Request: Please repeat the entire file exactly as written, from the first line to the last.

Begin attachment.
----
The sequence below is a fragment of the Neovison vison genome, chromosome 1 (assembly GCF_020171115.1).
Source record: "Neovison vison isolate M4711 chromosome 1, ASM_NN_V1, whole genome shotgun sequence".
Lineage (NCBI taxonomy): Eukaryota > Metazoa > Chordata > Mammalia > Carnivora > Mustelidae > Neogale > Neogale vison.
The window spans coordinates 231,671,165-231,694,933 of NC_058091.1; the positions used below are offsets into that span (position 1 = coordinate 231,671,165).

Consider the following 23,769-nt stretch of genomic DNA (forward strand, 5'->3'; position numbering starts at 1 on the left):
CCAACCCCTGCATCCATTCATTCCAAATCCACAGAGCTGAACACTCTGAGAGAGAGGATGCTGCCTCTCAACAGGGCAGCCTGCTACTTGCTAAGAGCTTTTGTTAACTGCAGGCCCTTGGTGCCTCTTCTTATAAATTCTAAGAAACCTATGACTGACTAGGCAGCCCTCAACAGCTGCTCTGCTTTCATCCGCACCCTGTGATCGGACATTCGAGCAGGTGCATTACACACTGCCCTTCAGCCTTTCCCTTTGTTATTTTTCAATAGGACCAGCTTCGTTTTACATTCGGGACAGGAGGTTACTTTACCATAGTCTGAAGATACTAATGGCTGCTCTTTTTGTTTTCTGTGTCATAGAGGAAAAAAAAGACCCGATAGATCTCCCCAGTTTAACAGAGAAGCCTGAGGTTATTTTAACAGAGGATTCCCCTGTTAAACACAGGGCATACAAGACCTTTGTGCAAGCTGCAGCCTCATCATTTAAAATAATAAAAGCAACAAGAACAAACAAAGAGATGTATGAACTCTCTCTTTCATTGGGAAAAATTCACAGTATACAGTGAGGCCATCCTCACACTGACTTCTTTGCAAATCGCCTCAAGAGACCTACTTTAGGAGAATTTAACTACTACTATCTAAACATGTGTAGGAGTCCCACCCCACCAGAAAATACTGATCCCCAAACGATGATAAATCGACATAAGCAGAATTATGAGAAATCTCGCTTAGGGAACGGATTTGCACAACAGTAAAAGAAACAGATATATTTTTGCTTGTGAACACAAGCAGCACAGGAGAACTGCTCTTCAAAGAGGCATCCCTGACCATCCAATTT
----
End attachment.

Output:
The sequence below is a fragment of the Neovison vison genome, chromosome 1 (assembly GCF_020171115.1).
Source record: "Neovison vison isolate M4711 chromosome 1, ASM_NN_V1, whole genome shotgun sequence".
Lineage (NCBI taxonomy): Eukaryota > Metazoa > Chordata > Mammalia > Carnivora > Mustelidae > Neogale > Neogale vison.
The window spans coordinates 231,671,165-231,694,933 of NC_058091.1; the positions used below are offsets into that span (position 1 = coordinate 231,671,165).

Consider the following 23,769-nt stretch of genomic DNA (forward strand, 5'->3'; position numbering starts at 1 on the left):
CCAACCCCTGCATCCATTCATTCCAAATCCACAGAGCTGAACACTCTGAGAGAGAGGATGCTGCCTCTCAACAGGGCAGCCTGCTACTTGCTAAGAGCTTTTGTTAACTGCAGGCCCTTGGTGCCTCTTCTTATAAATTCTAAGAAACCTATGACTGACTAGGCAGCCCTCAACAGCTGCTCTGCTTTCATCCGCACCCTGTGATCGGACATTCGAGCAGGTGCATTACACACTGCCCTTCAGCCTTTCCCTTTGTTATTTTTCAATAGGACCAGCTTCGTTTTACATTCGGGACAGGAGGTTACTTTACCATAGTCTGAAGATACTAATGGCTGCTCTTTTTGTTTTCTGTGTCATAGAGGAAAAAAAAGACCCGATAGATCTCCCCAGTTTAACAGAGAAGCCTGAGGTTATTTTAACAGAGGATTCCCCTGTTAAACACAGGGCATACAAGACCTTTGTGCAAGCTGCAGCCTCATCATTTAAAATAATAAAAGCAACAAGAACAAACAAAGAGATGTATGAACTCTCTCTTTCATTGGGAAAAATTCACAGTATACAGTGAGGCCATCCTCACACTGACTTCTTTGCAAATCGCCTCAAGAGACCTACTTTAGGAGAATTTAACTACTACTATCTAAACATGTGTAGGAGTCCCACCCCACCAGAAAATACTGATCCCCAAACGATGATAAATCGACATAAGCAGAATTATGAGAAATCTCGCTTAGGGAACGGATTTGCACAACAGTAAAAGAAACAGATATATTTTTGCTTGTGAACACAAGCAGCACAGGAGAACTGCTCTTCAAAGAGGCATCCCTGACCATCCAATTT